On Page Factors – what does that even mean?
Well, its everything on your page. Lets look at the basics first…
- Title tag
- Meta tags
- Heading tags
- Keyword density
- Meaning HTML markup
Thats the short list, now lets look closely…
Simply put, this is the [title] tag of your post. It is, as the tag suggests, the title of your page. Its what shows up in the blue (conveniently named) title bar at the top of your web browser. When a visitor adds the page to their favourites, thats the ‘suggested’ name of the shortcut. Search engines will use it as the heading of the result snippet they show searchers.
You should absolutely used a few keywords in the title tag, no questions asked. But make sure it makes sense too.
Pro tip: Its my experience that you’ll get a better response from search engines if you phrase the title as a question. This won’t help your rankings at all, but does seem to provoke a better response when people see that question in their search results.
First, what is it? Lets try: [meta content=”Describe your site here, using lots of keywords” name=”description” /]
There jury is out on the importance of this one. Meta data used to be very relevant, until people figured out that thats all the engines looked at. You know, back in the day. The engines quickly realised that people could write anything in there, and it wasn’t always accurate – so they stopped relying on it. Do they still use it? Well, that is the question!
Google will sometimes show the meta description in the results page, but will also sometimes show a snippet of actual content from the page. Popular theory (and it looks this way to me) is that Google uses the description until it has a chance to index the page content, at which point it uses that instead.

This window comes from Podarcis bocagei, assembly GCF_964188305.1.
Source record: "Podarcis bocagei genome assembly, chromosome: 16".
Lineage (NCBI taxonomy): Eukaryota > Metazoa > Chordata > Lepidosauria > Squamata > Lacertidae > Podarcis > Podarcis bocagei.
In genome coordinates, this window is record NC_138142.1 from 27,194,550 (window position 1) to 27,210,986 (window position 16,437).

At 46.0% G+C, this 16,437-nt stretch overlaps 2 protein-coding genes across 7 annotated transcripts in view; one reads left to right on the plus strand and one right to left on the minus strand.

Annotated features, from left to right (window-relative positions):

Pro tip: Don’t keyword stuff your meta data. That would mean a meta description of “cards vegas poker blackjack gambling online”. Instead, try something like “Poker.com is the best online casino, with secure transactions and honest games”. Meta data might not count for much, but every little bit helps! If you employ questionable tactics like keyword stuffing, you’re just going to set off alarm flags.
The heading tags! See how the word ‘headings’ is big and bold? Thats a [h3] tag. Simply put, its a level 3 heading. Headings indicate importance of the page. But its vital you keep your page well structured! You should have one h1 tag. Then a couple of h2 tags, with h3 and content grouped underneath.
Basically, look at your page with the CSS turned off. (You are using CSS, right? Of course you are, have a cookie!) If it still makes sense, and is set out like one of those boring research papers you had to do back in school – you’ve done it right.
Experts debate about things like optimal density of keywords. All it means is that if you are optimizing for the word ‘poker’ – a 1% density means that for every hundred words on the page, you use the word poker once. Experts debate about a 3% vs a 6% density. The theory is, a higher density is better, but only up to a point. Just write naturally! If you’re writing about poker, you’re going to achieve a decent density anyway. And the principal of the engines is that you shouldn’t have to spoon-feed them content – write for your users, and the engines will pick you up and appreciate it.
Meaningful HTML Markup
This part is important. For example, a lot of editors will bold words by putting [span style=”font-weight:bold;”] around the words. And sure, it looks bold. It IS bold. Or they use the [b] tag, for shorthand. This is no good. What they should be doing is using the [strong] tag. That tag has meaning to the engines!
Same for [i] vs [em] for italics. Use the meaningful tag wherever possible (strong or emphasised), because the alternatives are just presentational – they do not add any weight or meaning to the words, which is what your intention should be.